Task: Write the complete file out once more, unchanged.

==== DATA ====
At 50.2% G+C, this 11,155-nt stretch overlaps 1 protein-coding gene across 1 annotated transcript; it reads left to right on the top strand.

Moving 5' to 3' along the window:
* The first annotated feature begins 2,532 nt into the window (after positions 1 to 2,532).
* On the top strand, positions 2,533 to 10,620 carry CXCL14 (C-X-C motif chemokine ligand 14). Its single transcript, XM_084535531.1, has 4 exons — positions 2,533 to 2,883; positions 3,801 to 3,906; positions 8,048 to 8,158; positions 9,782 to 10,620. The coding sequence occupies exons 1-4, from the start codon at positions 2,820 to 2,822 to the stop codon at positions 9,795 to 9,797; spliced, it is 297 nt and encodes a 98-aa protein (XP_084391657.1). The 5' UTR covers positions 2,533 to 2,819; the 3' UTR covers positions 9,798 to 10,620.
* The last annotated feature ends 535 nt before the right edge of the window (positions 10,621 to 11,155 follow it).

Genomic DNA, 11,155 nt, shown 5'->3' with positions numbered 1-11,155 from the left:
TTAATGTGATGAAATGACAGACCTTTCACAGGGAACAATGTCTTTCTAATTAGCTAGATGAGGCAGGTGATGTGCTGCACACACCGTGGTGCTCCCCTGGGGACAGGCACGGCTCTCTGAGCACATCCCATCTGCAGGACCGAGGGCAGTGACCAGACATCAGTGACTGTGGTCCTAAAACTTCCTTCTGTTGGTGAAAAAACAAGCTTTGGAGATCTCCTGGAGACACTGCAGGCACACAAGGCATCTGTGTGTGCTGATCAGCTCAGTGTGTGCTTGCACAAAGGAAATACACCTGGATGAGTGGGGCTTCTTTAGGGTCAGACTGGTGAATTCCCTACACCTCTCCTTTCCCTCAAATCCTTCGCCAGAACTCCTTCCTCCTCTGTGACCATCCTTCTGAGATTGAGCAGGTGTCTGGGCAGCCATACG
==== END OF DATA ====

At 50.2% G+C, this 11,155-nt stretch overlaps 1 protein-coding gene across 1 annotated transcript; it reads left to right on the top strand.

Moving 5' to 3' along the window:
* The first annotated feature begins 2,532 nt into the window (after positions 1 to 2,532).
* On the top strand, positions 2,533 to 10,620 carry CXCL14 (C-X-C motif chemokine ligand 14). Its single transcript, XM_084535531.1, has 4 exons — positions 2,533 to 2,883; positions 3,801 to 3,906; positions 8,048 to 8,158; positions 9,782 to 10,620. The coding sequence occupies exons 1-4, from the start codon at positions 2,820 to 2,822 to the stop codon at positions 9,795 to 9,797; spliced, it is 297 nt and encodes a 98-aa protein (XP_084391657.1). The 5' UTR covers positions 2,533 to 2,819; the 3' UTR covers positions 9,798 to 10,620.
* The last annotated feature ends 535 nt before the right edge of the window (positions 10,621 to 11,155 follow it).

Genomic DNA, 11,155 nt, shown 5'->3' with positions numbered 1-11,155 from the left:
TTAATGTGATGAAATGACAGACCTTTCACAGGGAACAATGTCTTTCTAATTAGCTAGATGAGGCAGGTGATGTGCTGCACACACCGTGGTGCTCCCCTGGGGACAGGCACGGCTCTCTGAGCACATCCCATCTGCAGGACCGAGGGCAGTGACCAGACATCAGTGACTGTGGTCCTAAAACTTCCTTCTGTTGGTGAAAAAACAAGCTTTGGAGATCTCCTGGAGACACTGCAGGCACACAAGGCATCTGTGTGTGCTGATCAGCTCAGTGTGTGCTTGCACAAAGGAAATACACCTGGATGAGTGGGGCTTCTTTAGGGTCAGACTGGTGAATTCCCTACACCTCTCCTTTCCCTCAAATCCTTCGCCAGAACTCCTTCCTCCTCTGTGACCATCCTTCTGAGATTGAGCAGGTGTCTGGGCAGCCATACG